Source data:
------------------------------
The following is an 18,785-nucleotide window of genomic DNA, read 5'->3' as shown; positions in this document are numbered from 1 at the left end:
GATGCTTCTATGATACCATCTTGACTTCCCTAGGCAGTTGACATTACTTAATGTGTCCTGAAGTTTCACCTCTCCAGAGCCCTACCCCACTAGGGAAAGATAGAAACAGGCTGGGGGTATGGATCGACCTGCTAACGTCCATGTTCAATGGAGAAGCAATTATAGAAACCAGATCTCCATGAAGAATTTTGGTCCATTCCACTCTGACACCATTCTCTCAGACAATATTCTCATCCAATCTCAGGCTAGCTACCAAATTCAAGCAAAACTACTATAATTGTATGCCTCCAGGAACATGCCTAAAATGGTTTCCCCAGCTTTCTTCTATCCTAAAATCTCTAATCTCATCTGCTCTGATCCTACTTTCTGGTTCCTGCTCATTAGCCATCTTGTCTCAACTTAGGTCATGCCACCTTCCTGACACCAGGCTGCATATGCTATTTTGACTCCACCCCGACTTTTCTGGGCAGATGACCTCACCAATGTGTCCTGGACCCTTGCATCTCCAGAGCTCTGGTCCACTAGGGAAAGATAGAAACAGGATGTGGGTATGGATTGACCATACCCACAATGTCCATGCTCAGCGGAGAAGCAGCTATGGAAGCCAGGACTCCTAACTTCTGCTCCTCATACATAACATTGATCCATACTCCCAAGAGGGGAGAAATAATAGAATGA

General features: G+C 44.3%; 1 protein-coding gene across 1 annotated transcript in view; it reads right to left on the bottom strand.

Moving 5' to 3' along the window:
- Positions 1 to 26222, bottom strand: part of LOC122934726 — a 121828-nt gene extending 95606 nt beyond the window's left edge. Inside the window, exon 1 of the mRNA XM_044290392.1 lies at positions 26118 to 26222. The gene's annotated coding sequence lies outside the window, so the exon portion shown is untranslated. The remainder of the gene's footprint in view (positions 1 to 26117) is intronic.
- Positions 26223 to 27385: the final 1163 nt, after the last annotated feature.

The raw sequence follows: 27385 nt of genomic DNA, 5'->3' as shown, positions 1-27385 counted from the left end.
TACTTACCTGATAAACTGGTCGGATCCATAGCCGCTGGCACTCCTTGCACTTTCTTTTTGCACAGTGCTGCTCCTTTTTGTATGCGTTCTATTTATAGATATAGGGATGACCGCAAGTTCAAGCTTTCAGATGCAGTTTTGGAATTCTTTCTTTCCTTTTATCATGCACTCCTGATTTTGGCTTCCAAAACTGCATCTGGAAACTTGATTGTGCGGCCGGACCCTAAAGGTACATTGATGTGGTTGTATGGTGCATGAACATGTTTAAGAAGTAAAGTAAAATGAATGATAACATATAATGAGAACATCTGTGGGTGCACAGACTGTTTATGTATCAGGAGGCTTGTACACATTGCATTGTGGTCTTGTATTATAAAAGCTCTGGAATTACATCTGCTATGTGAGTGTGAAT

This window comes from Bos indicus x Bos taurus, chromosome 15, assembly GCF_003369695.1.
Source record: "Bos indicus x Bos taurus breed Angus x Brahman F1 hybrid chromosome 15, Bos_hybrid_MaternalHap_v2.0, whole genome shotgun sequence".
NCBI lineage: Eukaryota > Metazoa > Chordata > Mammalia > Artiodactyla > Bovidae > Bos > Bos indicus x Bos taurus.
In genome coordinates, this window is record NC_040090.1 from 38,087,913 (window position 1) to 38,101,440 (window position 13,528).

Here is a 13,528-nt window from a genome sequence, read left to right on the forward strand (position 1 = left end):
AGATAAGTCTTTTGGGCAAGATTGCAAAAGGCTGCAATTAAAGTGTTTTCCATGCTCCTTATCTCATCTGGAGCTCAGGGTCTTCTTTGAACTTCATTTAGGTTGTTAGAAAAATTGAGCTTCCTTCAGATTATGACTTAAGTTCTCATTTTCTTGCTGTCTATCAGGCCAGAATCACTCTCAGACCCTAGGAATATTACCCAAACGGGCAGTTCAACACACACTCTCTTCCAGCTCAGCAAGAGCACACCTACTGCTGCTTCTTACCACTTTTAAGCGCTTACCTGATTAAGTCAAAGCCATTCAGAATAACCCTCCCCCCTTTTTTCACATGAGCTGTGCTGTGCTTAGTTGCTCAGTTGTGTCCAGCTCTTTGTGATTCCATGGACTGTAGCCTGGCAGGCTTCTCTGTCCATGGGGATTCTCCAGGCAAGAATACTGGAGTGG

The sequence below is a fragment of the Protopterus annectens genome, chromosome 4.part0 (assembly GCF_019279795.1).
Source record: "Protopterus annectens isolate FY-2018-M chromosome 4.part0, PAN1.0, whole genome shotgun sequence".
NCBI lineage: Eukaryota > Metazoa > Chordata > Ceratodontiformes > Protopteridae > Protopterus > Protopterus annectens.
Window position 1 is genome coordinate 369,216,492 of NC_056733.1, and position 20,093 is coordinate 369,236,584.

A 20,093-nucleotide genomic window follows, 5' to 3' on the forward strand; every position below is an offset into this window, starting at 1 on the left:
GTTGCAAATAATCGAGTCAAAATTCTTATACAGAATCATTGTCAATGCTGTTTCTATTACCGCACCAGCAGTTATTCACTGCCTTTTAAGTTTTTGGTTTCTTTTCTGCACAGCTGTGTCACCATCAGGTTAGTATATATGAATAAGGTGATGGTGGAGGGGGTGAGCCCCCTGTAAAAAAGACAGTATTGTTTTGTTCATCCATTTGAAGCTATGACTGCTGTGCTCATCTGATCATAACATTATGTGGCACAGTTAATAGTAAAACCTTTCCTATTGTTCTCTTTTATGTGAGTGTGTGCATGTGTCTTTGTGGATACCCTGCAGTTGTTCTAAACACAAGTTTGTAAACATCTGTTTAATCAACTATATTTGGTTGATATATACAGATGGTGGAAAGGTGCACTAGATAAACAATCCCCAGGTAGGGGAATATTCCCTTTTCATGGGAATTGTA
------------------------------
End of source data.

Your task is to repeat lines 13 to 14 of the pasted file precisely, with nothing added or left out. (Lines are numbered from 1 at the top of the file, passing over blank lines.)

Here is a 13,528-nt window from a genome sequence, read left to right on the forward strand (position 1 = left end):
AGATAAGTCTTTTGGGCAAGATTGCAAAAGGCTGCAATTAAAGTGTTTTCCATGCTCCTTATCTCATCTGGAGCTCAGGGTCTTCTTTGAACTTCATTTAGGTTGTTAGAAAAATTGAGCTTCCTTCAGATTATGACTTAAGTTCTCATTTTCTTGCTGTCTATCAGGCCAGAATCACTCTCAGACCCTAGGAATATTACCCAAACGGGCAGTTCAACACACACTCTCTTCCAGCTCAGCAAGAGCACACCTACTGCTGCTTCTTACCACTTTTAAGCGCTTACCTGATTAAGTCAAAGCCATTCAGAATAACCCTCCCCCCTTTTTTCACATGAGCTGTGCTGTGCTTAGTTGCTCAGTTGTGTCCAGCTCTTTGTGATTCCATGGACTGTAGCCTGGCAGGCTTCTCTGTCCATGGGGATTCTCCAGGCAAGAATACTGGAGTGG